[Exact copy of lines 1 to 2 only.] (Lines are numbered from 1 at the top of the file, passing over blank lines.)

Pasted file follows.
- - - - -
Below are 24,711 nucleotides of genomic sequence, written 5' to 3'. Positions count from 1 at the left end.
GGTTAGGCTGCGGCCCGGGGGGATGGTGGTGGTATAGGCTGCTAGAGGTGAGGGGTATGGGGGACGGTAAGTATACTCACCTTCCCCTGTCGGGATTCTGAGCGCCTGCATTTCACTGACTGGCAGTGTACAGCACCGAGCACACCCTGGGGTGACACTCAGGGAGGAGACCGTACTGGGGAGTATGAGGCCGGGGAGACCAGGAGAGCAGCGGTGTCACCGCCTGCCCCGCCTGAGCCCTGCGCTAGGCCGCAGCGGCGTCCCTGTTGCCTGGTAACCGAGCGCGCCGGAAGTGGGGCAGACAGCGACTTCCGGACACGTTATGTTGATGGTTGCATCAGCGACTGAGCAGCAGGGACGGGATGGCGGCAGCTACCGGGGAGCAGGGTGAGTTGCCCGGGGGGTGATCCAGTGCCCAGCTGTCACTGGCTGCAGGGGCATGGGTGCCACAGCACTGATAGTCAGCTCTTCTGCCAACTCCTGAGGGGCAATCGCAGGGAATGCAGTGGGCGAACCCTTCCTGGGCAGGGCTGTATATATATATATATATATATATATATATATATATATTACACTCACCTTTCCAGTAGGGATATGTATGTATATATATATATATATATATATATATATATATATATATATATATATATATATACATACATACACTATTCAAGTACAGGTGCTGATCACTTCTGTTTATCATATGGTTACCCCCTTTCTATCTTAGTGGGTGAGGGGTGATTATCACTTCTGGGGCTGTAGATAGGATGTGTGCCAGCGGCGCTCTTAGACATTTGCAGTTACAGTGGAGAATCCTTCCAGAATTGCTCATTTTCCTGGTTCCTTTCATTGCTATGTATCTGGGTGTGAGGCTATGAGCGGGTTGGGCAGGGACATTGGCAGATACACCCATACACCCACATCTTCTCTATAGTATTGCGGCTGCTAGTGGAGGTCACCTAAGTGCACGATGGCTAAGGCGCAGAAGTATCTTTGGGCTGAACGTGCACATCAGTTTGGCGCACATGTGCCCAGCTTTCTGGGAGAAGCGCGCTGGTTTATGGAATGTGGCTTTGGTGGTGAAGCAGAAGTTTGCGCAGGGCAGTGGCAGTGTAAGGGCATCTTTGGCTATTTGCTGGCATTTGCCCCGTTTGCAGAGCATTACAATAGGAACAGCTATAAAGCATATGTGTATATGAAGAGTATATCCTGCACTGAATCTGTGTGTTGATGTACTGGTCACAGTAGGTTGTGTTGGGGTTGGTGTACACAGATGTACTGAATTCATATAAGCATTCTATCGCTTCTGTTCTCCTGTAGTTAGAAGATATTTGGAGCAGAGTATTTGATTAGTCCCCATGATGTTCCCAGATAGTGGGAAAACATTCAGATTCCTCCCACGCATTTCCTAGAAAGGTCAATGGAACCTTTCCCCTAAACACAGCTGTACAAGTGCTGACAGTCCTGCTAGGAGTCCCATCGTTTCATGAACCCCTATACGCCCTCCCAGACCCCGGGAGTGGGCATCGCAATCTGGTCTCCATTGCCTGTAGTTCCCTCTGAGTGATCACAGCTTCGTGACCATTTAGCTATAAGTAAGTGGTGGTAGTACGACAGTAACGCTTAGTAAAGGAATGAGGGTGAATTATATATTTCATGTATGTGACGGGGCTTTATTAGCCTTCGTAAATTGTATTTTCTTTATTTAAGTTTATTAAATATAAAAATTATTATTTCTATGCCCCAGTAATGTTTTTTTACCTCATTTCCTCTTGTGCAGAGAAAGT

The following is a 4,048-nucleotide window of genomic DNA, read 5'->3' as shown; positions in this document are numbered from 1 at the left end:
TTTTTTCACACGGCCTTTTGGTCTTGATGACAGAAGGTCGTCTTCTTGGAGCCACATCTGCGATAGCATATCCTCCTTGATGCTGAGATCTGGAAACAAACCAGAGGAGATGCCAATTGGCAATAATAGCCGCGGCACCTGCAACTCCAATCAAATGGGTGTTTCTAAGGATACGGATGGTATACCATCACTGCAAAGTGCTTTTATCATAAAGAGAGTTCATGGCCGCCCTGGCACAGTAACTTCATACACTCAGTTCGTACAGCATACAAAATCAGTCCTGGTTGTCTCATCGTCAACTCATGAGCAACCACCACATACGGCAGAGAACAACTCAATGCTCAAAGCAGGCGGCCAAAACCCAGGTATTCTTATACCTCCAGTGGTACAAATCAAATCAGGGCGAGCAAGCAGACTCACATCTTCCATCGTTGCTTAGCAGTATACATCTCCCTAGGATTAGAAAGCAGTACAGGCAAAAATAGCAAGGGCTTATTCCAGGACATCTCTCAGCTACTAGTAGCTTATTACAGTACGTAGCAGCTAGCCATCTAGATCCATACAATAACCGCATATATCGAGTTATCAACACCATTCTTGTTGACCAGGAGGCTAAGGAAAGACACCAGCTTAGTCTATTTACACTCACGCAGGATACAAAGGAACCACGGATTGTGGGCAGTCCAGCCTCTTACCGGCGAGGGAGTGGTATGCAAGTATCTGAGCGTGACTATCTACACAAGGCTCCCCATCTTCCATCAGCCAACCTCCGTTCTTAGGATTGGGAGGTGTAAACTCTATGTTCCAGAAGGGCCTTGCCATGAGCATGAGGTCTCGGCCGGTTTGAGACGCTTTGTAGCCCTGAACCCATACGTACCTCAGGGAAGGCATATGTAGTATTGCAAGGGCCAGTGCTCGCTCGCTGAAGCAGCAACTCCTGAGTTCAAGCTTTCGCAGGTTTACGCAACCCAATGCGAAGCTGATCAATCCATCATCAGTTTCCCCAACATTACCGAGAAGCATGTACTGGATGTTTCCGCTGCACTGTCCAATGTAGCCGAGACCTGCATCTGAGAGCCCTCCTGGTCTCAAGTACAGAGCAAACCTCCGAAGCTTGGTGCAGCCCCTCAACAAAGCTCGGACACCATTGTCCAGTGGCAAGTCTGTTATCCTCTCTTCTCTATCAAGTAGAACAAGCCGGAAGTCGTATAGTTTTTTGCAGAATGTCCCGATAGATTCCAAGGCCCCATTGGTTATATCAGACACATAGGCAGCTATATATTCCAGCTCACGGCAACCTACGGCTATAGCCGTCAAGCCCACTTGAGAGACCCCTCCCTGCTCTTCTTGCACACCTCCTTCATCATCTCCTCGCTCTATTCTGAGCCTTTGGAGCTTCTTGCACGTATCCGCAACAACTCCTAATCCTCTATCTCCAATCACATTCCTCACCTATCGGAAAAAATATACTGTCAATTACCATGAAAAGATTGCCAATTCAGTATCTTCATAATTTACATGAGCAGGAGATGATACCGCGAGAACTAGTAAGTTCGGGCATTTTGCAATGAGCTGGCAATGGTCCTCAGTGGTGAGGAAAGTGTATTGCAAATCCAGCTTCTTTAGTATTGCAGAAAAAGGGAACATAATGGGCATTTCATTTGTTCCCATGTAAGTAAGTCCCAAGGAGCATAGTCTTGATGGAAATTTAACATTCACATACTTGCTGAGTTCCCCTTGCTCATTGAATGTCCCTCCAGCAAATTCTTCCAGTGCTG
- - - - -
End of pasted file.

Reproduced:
Below are 24,711 nucleotides of genomic sequence, written 5' to 3'. Positions count from 1 at the left end.
GGTTAGGCTGCGGCCCGGGGGGATGGTGGTGGTATAGGCTGCTAGAGGTGAGGGGTATGGGGGACGGTAAGTATACTCACCTTCCCCTGTCGGGATTCTGAGCGCCTGCATTTCACTGACTGGCAGTGTACAGCACCGAGCACACCCTGGGGTGACACTCAGGGAGGAGACCGTACTGGGGAGTATGAGGCCGGGGAGACCAGGAGAGCAGCGGTGTCACCGCCTGCCCCGCCTGAGCCCTGCGCTAGGCCGCAGCGGCGTCCCTGTTGCCTGGTAACCGAGCGCGCCGGAAGTGGGGCAGACAGCGACTTCCGGACACGTTATGTTGATGGTTGCATCAGCGACTGAGCAGCAGGGACGGGATGGCGGCAGCTACCGGGGAGCAGGGTGAGTTGCCCGGGGGGTGATCCAGTGCCCAGCTGTCACTGGCTGCAGGGGCATGGGTGCCACAGCACTGATAGTCAGCTCTTCTGCCAACTCCTGAGGGGCAATCGCAGGGAATGCAGTGGGCGAACCCTTCCTGGGCAGGGCTGTATATATATATATATATATATATATATATATATATATTACACTCACCTTTCCAGTAGGGATATGTATGTATATATATATATATATATATATATATATATATATATATATATATATATATATACATACATACACTATTCAAGTACAGGTGCTGATCACTTCTGTTTATCATATGGTTACCCCCTTTCTATCTTAGTGGGTGAGGGGTGATTATCACTTCTGGGGCTGTAGATAGGATGTGTGCCAGCGGCGCTCTTAGACATTTGCAGTTACAGTGGAGAATCCTTCCAGAATTGCTCATTTTCCTGGTTCCTTTCATTGCTATGTATCTGGGTGTGAGGCTATGAGCGGGTTGGGCAGGGACATTGGCAGATACACCCATACACCCACATCTTCTCTATAGTATTGCGGCTGCTAGTGGAGGTCACCTAAGTGCACGATGGCTAAGGCGCAGAAGTATCTTTGGGCTGAACGTGCACATCAGTTTGGCGCACATGTGCCCAGCTTTCTGGGAGAAGCGCGCTGGTTTATGGAATGTGGCTTTGGTGGTGAAGCAGAAGTTTGCGCAGGGCAGTGGCAGTGTAAGGGCATCTTTGGCTATTTGCTGGCATTTGCCCCGTTTGCAGAGCATTACAATAGGAACAGCTATAAAGCATATGTGTATATGAAGAGTATATCCTGCACTGAATCTGTGTGTTGATGTACTGGTCACAGTAGGTTGTGTTGGGGTTGGTGTACACAGATGTACTGAATTCATATAAGCATTCTATCGCTTCTGTTCTCCTGTAGTTAGAAGATATTTGGAGCAGAGTATTTGATTAGTCCCCATGATGTTCCCAGATAGTGGGAAAACATTCAGATTCCTCCCACGCATTTCCTAGAAAGGTCAATGGAACCTTTCCCCTAAACACAGCTGTACAAGTGCTGACAGTCCTGCTAGGAGTCCCATCGTTTCATGAACCCCTATACGCCCTCCCAGACCCCGGGAGTGGGCATCGCAATCTGGTCTCCATTGCCTGTAGTTCCCTCTGAGTGATCACAGCTTCGTGACCATTTAGCTATAAGTAAGTGGTGGTAGTACGACAGTAACGCTTAGTAAAGGAATGAGGGTGAATTATATATTTCATGTATGTGACGGGGCTTTATTAGCCTTCGTAAATTGTATTTTCTTTATTTAAGTTTATTAAATATAAAAATTATTATTTCTATGCCCCAGTAATGTTTTTTTACCTCATTTCCTCTTGTGCAGAGAAAGT